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What does cosmology tell us about the mass of thermal-relic dark matter?

An, Rui, Gluscevic, Vera, Calabrese, Erminia ORCID: and Hill, J. Colin 2022. What does cosmology tell us about the mass of thermal-relic dark matter? Journal of Cosmology and Astroparticle Physics 2022 (07) , 002. 10.1088/1475-7516/2022/07/002

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The presence of light thermally coupled dark matter affects early expansion history and production of light elements during the Big Bang Nucleosynthesis. Specifically, dark matter that annihilates into Standard Model particles can modify the effective number of light species in the universe Neff, as well as the abundance of light elements created buring BBN. These quantities in turn affect the cosmic microwave background (CMB) anisotropy. We present the first joint analysis of small-scale temperature and polarization CMB anisotropy from Atacama Cosmology Telescope (ACT) and South Pole Telescope (SPT), together with Planck data and the recent primordial abundance measurements of helium and deuterium to place comprehensive bounds on the mass of light thermal-relic dark matter. We consider a range of models, including dark matter that couples to photons and Standard-Model neutrinos. We discuss the sensitivity of the inferred mass bounds on measurements of Neff, primordial element abundances and the baryon density, and quantify the sensitivity of our results to a possible existence of additional relativistic species. We find that the combination of ACT, SPT, and Planck generally leads to the most stringent mass constraint for dark matter that couples to neutrinos, improving the lower limit by 40%–80%, with respect to previous Planck analyses. On the other hand, the addition of ACT and SPT leads to a slightly weaker bound on electromagnetically coupled particles, due to a shift in the preferred values of Yp and Neff driven by the ground based experiments. In most scenarios, the combination of CMB data has a higher constraining power than the primordial abundance measurements alone, with the best results achieved when all data are combined. Combining all CMB measurements with primordial abundance measurements, we rule out masses below ∼4 MeV at 95% confidence, for all models. We show that allowing for new relativistic species can weaken the mass bounds for dark matter that couples to photons by up to an order of magnitude or more. Finally, we discuss the reach of the next generation of the CMB experiments in terms of probing the mass of the thermal relic dark matter.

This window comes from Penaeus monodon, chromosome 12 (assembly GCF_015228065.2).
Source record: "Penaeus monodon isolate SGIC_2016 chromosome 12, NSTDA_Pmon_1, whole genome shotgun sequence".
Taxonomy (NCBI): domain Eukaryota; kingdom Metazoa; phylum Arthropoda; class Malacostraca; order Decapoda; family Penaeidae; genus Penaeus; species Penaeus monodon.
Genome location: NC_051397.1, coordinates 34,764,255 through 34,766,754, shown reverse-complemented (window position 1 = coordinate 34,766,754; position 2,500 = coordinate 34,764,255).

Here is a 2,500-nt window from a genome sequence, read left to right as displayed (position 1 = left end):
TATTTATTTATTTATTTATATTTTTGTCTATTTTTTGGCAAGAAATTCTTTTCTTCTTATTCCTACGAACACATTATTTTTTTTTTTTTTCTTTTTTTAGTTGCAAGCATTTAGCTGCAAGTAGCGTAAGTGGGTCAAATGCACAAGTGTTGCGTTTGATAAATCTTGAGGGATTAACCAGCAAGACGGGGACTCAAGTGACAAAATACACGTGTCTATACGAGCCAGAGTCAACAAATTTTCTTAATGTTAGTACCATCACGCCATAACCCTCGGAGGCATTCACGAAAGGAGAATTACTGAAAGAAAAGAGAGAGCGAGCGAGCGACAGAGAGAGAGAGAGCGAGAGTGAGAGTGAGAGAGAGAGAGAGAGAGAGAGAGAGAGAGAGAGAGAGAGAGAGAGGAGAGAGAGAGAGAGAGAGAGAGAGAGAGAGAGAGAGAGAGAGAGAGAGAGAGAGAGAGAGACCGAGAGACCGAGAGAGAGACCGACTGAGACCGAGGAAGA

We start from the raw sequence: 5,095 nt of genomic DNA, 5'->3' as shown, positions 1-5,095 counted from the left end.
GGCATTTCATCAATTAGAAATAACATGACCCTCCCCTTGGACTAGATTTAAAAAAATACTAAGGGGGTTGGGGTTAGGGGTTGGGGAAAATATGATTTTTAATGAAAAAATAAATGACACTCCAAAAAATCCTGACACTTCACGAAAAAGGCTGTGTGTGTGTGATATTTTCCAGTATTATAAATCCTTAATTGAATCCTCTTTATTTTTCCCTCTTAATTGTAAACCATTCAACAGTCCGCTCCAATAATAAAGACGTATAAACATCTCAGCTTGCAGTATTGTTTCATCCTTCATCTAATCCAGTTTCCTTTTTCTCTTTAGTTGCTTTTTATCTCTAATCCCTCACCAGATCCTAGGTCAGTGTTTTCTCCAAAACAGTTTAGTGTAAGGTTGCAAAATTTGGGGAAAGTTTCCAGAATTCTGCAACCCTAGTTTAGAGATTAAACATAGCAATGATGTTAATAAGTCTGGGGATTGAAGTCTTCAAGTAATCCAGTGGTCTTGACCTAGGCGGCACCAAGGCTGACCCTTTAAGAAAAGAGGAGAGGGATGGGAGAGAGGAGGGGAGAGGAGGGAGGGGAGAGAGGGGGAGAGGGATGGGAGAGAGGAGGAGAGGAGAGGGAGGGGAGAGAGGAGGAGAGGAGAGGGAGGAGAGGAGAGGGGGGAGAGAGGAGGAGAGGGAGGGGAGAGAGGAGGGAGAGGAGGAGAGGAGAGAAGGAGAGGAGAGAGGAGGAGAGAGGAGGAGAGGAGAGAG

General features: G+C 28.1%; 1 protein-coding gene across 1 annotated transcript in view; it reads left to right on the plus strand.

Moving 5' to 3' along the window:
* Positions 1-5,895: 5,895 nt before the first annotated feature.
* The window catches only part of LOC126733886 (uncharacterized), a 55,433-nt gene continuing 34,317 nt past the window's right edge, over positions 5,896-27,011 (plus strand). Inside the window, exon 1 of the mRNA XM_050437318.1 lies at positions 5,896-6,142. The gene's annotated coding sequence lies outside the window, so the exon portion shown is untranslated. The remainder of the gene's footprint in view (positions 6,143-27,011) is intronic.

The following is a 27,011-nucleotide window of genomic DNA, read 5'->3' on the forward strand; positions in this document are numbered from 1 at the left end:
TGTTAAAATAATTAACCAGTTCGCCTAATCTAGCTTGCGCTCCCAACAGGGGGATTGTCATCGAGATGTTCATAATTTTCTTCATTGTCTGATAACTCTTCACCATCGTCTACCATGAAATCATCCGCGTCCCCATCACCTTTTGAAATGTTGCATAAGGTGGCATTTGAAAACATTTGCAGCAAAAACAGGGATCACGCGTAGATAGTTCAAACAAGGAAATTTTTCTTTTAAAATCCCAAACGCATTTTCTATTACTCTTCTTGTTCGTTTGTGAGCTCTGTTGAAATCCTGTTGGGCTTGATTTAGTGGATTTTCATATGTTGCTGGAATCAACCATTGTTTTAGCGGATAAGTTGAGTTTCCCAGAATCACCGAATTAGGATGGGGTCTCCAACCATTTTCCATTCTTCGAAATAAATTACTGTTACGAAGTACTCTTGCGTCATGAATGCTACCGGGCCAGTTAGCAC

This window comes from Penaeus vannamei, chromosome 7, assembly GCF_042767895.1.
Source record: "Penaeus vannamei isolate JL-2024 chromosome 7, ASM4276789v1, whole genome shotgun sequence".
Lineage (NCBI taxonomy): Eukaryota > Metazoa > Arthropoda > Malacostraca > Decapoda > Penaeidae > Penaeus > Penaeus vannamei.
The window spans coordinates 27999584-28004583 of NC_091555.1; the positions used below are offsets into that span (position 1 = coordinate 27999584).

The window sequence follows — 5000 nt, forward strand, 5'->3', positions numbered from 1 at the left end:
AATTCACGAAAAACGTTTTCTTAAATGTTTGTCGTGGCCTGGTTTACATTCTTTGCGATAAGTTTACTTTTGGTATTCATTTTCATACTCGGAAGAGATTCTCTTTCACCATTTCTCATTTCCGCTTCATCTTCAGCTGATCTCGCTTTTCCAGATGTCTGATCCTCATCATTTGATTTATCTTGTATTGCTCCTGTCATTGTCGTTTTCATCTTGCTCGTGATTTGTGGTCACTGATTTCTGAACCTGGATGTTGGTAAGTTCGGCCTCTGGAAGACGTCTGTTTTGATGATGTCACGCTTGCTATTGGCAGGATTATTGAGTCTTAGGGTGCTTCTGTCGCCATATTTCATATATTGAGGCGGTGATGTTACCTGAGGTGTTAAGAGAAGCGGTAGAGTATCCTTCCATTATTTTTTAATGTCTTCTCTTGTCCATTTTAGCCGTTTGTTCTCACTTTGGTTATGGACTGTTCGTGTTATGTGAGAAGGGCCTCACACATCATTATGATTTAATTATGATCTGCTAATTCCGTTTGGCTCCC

Item Type: Article
Date Type: Published Online
Status: Published
Schools: Physics and Astronomy
Publisher: IOP Publishing
ISSN: 1475-7516
Date of First Compliant Deposit: 26 January 2023
Date of Acceptance: 11 April 2022
Last Modified: 19 Nov 2023 08:46

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